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Michelle Davies | The Journal Gazette
Komets’ assistant coach Gary Graham hopes to further his career soon by taking on a head-coaching position.

Komets coach touts assistant for move up

– Komets head coach Al Sims believes his assistant, Gary Graham, is ready for a head-coaching job at the professional or top-tier junior level.

After four seasons with the Komets, including two championships in the IHL, Graham’s résumé backs that up.

“He’s done everything a head coach needs to do to prepare himself for a job,” Sims said. “The only thing Gary hasn’t done is get up in front of the group … and lose it like a coach has to sometimes to see what kind of response he gets from people. But he’s got the ability to do that. He knows how important it is to do that. And that’s pretty much the only thing he hasn’t been able to practice, except maybe at home on his family.”

Graham, 33, was one of three finalists last summer for the job with the CHL’s Bloomington Blaze – it went to Paul Gardner – and Graham is confident he’s ready if another team calls.

“Oh, of course I am, I’m very confident,” Graham said. “But you’ve got to be patient. It doesn’t matter what sport it is, NFL or college, you’ve got to put your dues in. I have a very limited playing career and that’s unfortunate in the hockey world, where they hire guys based on that.”

Graham played for North Side and 1 1/2 years of Junior A hockey. He began his coaching career at Snider in 2002. After coaching several junior and high school teams – including North Side – he persuaded the Komets to take him on as a volunteer assistant in 2008, while he was still coaching a midget team in Indianapolis.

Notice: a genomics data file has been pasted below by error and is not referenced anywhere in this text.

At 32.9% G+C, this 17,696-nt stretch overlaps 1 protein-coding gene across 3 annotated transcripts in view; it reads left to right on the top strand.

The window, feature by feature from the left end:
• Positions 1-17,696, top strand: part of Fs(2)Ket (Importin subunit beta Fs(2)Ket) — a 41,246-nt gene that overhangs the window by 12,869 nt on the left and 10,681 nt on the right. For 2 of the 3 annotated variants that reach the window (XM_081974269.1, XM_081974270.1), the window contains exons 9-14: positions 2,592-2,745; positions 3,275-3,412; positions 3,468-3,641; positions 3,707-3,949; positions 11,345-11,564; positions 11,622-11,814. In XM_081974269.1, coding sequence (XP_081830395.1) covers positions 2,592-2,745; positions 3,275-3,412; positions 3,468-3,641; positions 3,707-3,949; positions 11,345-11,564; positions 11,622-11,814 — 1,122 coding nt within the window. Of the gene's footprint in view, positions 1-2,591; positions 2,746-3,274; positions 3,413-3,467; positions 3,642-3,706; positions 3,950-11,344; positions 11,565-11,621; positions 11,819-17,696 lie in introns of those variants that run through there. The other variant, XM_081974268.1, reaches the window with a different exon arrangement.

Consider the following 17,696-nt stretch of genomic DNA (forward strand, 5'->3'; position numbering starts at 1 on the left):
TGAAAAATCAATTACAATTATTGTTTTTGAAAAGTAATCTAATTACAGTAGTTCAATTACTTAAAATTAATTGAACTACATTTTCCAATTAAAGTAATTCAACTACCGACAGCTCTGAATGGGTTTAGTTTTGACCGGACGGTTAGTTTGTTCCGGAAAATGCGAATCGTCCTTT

Since then, the Komets have steadily increased his responsibilities and given him a staff job. He coaches the power-play units, prepares scouting reports on opponents and analyzes the Komets’ own tendencies through video.

For the past year, he’s spent the first period of games in the press box, getting a different perspective of what’s going on, then brings that to the bench where he coaches defensemen in the second and third periods.

“My job as an assistant is to make Al as effective as possible and give him as much information as I can,” Graham said. “All the stuff I do behind closed doors, scouting teams, it gives him more things that maybe he’s not seeing and makes his pre-game meetings more effective. That’s going to make the team better.”

Not many minor league teams have full-time assistant coaches, opting instead to delegate those duties to players. Graham is often the liaison between players and Sims, especially if there is tension.

“It’s about getting respect with the group of the guys,” Graham said. “It’s easy to get to be buddy-buddy with them out there, and sometimes Simmer has to crack the whip, but I’m the guy they can come to off the record, and that’s good because I can be a good portal for getting information to management.”

Given the Komets’ success since Graham’s been on staff – they currently lead the Turner Conference at 24-12-2 – Sims thinks it’s inevitable that someone will take notice.

“He pretty much knows everything I know, and he’s watched closely,” said Sims, whose team will play today and Saturday at Prescott Valley, Ariz., against the Sundogs (12-21-7).

The Komets may get leading scorer Brett Smith (14 goals, 42 points) back tonight, after he missed five games with a concussion. But center Leo Thomas won’t play because he was given a leave of absence to tend to personal matters.